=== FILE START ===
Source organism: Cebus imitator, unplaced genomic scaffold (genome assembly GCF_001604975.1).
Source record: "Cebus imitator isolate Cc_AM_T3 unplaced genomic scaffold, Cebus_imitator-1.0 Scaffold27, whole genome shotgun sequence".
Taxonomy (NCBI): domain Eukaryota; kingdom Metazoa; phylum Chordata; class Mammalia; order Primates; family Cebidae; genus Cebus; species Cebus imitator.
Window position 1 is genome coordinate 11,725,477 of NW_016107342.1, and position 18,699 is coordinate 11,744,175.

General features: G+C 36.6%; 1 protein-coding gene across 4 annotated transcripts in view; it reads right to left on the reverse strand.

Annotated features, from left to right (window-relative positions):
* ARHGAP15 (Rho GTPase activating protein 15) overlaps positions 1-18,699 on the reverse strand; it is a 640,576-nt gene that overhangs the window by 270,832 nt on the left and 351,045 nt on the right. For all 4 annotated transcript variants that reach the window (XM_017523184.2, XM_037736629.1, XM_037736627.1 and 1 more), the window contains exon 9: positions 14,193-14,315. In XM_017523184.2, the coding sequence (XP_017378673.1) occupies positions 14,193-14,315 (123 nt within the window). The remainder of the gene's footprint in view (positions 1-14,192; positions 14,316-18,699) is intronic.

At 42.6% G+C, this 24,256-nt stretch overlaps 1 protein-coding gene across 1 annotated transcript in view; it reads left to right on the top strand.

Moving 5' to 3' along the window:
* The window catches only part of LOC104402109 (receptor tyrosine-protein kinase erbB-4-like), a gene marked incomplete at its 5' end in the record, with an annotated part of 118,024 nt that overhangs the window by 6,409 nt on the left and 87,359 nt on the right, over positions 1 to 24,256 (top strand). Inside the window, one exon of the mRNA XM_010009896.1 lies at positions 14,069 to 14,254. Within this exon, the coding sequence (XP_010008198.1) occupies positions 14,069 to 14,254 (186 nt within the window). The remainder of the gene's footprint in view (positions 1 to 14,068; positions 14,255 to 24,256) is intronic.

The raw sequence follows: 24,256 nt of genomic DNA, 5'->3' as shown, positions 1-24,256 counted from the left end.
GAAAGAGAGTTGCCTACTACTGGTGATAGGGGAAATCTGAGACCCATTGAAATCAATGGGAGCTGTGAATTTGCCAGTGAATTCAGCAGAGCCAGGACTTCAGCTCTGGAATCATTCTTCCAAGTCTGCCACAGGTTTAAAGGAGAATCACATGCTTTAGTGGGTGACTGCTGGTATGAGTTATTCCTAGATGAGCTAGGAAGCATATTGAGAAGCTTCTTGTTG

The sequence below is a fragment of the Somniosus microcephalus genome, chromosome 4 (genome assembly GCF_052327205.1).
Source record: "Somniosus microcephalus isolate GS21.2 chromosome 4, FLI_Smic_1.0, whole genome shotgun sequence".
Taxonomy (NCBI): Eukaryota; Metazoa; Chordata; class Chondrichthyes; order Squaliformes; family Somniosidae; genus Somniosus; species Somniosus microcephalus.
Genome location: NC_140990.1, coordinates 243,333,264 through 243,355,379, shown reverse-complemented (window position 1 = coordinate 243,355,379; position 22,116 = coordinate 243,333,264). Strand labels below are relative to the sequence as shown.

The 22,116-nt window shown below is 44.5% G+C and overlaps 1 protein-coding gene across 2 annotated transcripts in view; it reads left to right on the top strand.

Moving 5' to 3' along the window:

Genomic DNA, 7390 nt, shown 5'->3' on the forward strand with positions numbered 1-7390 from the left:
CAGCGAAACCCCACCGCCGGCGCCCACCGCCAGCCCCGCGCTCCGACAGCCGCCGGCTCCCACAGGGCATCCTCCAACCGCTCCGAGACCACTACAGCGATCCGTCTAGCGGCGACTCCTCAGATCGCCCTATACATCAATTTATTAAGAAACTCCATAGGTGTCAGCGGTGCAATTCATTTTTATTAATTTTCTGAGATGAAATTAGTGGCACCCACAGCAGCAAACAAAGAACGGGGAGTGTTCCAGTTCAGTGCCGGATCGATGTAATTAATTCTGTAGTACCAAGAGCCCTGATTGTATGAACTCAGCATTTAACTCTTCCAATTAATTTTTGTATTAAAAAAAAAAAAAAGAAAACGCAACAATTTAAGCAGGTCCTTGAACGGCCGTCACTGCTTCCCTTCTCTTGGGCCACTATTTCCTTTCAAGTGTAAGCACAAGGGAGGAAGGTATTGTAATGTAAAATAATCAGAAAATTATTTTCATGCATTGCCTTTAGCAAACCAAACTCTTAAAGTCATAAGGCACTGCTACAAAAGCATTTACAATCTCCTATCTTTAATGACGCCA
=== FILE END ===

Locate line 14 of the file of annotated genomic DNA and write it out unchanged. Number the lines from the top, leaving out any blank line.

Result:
Source record: "Somniosus microcephalus isolate GS21.2 chromosome 4, FLI_Smic_1.0, whole genome shotgun sequence".